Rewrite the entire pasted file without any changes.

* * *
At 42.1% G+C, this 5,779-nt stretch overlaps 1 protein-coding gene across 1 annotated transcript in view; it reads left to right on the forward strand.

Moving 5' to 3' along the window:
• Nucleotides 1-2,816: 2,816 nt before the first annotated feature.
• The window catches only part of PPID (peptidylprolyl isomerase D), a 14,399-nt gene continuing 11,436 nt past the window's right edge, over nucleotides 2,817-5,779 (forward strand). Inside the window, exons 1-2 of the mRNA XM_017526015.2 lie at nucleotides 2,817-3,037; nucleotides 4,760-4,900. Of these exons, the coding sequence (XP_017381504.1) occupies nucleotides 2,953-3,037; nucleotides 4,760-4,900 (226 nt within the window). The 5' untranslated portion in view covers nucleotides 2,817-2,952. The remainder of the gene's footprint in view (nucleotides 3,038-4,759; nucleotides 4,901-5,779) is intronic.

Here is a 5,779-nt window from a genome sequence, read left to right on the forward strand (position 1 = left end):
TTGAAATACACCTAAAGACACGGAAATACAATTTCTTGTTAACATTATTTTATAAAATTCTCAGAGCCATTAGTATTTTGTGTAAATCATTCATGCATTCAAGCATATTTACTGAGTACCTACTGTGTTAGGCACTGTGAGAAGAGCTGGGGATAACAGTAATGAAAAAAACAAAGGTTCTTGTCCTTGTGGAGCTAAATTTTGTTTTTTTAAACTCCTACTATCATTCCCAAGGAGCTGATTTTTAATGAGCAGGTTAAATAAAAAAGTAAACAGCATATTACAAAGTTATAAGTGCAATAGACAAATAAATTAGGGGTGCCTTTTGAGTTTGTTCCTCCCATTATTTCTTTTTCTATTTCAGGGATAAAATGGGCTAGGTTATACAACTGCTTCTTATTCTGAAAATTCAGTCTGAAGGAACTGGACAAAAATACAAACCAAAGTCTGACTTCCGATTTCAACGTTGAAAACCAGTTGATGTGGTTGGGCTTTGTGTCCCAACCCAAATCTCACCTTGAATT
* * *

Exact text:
At 42.1% G+C, this 5,779-nt stretch overlaps 1 protein-coding gene across 1 annotated transcript in view; it reads left to right on the forward strand.

Moving 5' to 3' along the window:
• Nucleotides 1-2,816: 2,816 nt before the first annotated feature.
• The window catches only part of PPID (peptidylprolyl isomerase D), a 14,399-nt gene continuing 11,436 nt past the window's right edge, over nucleotides 2,817-5,779 (forward strand). Inside the window, exons 1-2 of the mRNA XM_017526015.2 lie at nucleotides 2,817-3,037; nucleotides 4,760-4,900. Of these exons, the coding sequence (XP_017381504.1) occupies nucleotides 2,953-3,037; nucleotides 4,760-4,900 (226 nt within the window). The 5' untranslated portion in view covers nucleotides 2,817-2,952. The remainder of the gene's footprint in view (nucleotides 3,038-4,759; nucleotides 4,901-5,779) is intronic.

Here is a 5,779-nt window from a genome sequence, read left to right on the forward strand (position 1 = left end):
TTGAAATACACCTAAAGACACGGAAATACAATTTCTTGTTAACATTATTTTATAAAATTCTCAGAGCCATTAGTATTTTGTGTAAATCATTCATGCATTCAAGCATATTTACTGAGTACCTACTGTGTTAGGCACTGTGAGAAGAGCTGGGGATAACAGTAATGAAAAAAACAAAGGTTCTTGTCCTTGTGGAGCTAAATTTTGTTTTTTTAAACTCCTACTATCATTCCCAAGGAGCTGATTTTTAATGAGCAGGTTAAATAAAAAAGTAAACAGCATATTACAAAGTTATAAGTGCAATAGACAAATAAATTAGGGGTGCCTTTTGAGTTTGTTCCTCCCATTATTTCTTTTTCTATTTCAGGGATAAAATGGGCTAGGTTATACAACTGCTTCTTATTCTGAAAATTCAGTCTGAAGGAACTGGACAAAAATACAAACCAAAGTCTGACTTCCGATTTCAACGTTGAAAACCAGTTGATGTGGTTGGGCTTTGTGTCCCAACCCAAATCTCACCTTGAATT